on being trans
written by Finchley (them/him
I’m Finchley (they/him) and to jump to it, I’m transgender and autistic. I like getting that out of the way a little earlier on because it changes people’s social expectations of me, and gives me agency to make clarifications.
Being trans and also having a disability is an interesting place to navigate. Both intersections are already at a higher risk than cis, abled, straight counterparts of experiencing medical prejudice due to the pre-existing conditions. It can be very irritating to navigate between sensory issues and issues caused either by gender dysphoria, or the ‘ongoing’ puberty that trans people go through during transition.
Autism is a neuro-developmental disorder. It is a form of neurodivergence, a word that also includes ADHD, dyslexia, dyspraxia, SPD/APD (Sensory Processing Disorder, or Auditory Processing Disorder) and other conditions. It can impact social, behavioural, linguistic, sensory and executive functionality. This means I can struggle starting and completing tasks, get overwhelmed from lights and sounds in my surroundings, can’t regulate my body temperature and sometimes struggle to respond to needs like going to the toilet and remembering to eat and drink at various intervals.
I can, however, hyper focus on certain special interests for hours on end. I am the monarch of ‘Forgetting to do Important Things’ and reign supreme over my lands of ‘Falling down rabbit holes at inconvenient moments and emerging three days later a new found expert in said topic’. But that’s just me and as they say; “if you know one autistic person, you know one autistic person”.
Autism in women is suspected to be shockingly underdiagnosed, with 75% of diagnosis being in boys, but no indication that there is a genetic or medical link between autism and boys. That coupled with the fact that girls and those Assigned Female At Birth (AFAB) are often encouraged to engage in social play as youngsters, mean that the neural-development between girls and boys (assigned at birth/in youth) is vastly different, and so autism presents differently between them.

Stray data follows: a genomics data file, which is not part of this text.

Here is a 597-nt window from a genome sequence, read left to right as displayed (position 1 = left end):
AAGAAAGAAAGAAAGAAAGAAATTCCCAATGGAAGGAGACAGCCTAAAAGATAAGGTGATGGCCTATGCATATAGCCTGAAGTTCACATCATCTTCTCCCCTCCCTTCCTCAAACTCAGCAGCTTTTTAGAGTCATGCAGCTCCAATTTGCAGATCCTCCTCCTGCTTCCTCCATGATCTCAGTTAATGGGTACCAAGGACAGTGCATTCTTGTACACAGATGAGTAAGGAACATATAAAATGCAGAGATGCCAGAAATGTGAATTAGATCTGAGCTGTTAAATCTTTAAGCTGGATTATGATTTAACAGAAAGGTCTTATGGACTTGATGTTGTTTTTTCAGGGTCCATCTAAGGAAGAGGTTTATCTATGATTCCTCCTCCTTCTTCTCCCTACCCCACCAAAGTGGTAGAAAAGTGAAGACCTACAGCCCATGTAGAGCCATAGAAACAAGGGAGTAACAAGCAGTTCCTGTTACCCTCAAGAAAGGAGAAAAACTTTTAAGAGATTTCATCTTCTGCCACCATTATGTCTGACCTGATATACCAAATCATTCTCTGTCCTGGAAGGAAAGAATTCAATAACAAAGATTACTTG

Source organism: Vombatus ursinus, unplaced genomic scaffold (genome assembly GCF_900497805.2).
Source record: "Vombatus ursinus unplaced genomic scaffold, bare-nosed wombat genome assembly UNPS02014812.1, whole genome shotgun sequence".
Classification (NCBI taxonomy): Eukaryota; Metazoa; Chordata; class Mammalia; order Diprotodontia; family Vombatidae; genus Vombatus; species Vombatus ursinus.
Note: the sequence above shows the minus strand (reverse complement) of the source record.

I was diagnosed at 17 and that was after a nearly three-year battle between my GP, my school and the local education psychologist. My internal GD (Gender Dysphoria) that was at a constant boiling point throughout the latter stages of puberty was a distraction, and what’s more, I didn’t want it to detract from the diagnosis I really needed. I was worried, as many people are, that one condition would lead to be seen as an invalidation of the other. This causes a particular issue for AFAB people at large.
There is evidence that medical bias, particularly by male doctors, to AFAB patients, is still very prevalent, meaning certain conditions are not always taken seriously, especially concerning reproduction. This also applies to trans, disabled and non-white patients who may all experience medical neglect, and this makes the intersection of having a disability and trying to navigate the medical scene pretty tricky. Anglia-Ruskin University completed a study that found a 14% diagnosed correlation between trans people and autistic people, though a further 28% of people involved in the study were ‘above the cutoff point for a (autism) diagnosis’ (2019).
I am not entirely sure what ‘above the cutoff point’ means, as you can be diagnosed at any age with autism, but the researchers believe the percentage to be much higher. You could include the vast number of undiagnosed but self-identifying autistic people, those who haven’t currently started transitioning, or can’t transition at all (medically) who may never be involved in a study like this, for example.
Though some people theorize as to why the crossover is much higher, it shouldn’t impact the care provided, be it medical or social. I personally have been denied contraception by a doctor, had to have my primary care physician confirm to my gender clinician that I am on sound mind to consent to GD treatment (due to the autism diagnosis) and have had to self-navigate my own responses to the effects of testosterone, and the bodily changes that come with it. While these things are frustrating, I am somewhat glad for the recognised link. The gender clinic health providers are more alert to these things, and it’s even opened up a couple of conversations with my doctor, which I fully believe she’ll take into consideration next time she has a patient with a neurodivergence (or any other disability, providing it’s safe).
Mostly though, I spend a fair portion of my time talking on the internet about inclusivity. Both the communities offer up challenges - being in the autistic community can sometimes (though to be fair, not often) lead to challenges surrounding conversations of queer/trans identities. Being in the LGBTQ+ community can often lead to many issues surrounding visibility and accessibility - I can’t really go to a club or even a pub and expect to be able to hear or process meaningful sound long enough to hold a conversation - yet these places are the only permanent spaces made for the queer community. The best social option is the relatively dedicated queer autistic community online, a digital presence that shifts between social sites, and connects us through mutual identifiers no matter where we are in the world.
If you feel you may be autistic (or in any way neurodivergent) and are queer, feel free to join any spaces you can find. Medical and social barriers shouldn’t be a limitation and not everyone will have access to diagnoses. Not only are the shared experiences some comfort in a world programmed very differently to us, I have found many answers to niche problems or explanations for things I didn’t even think I needed to know. As I myself grow as a person, I hope every queer, neurodiverse person has more access and better support than the generations after.
We are flourishing.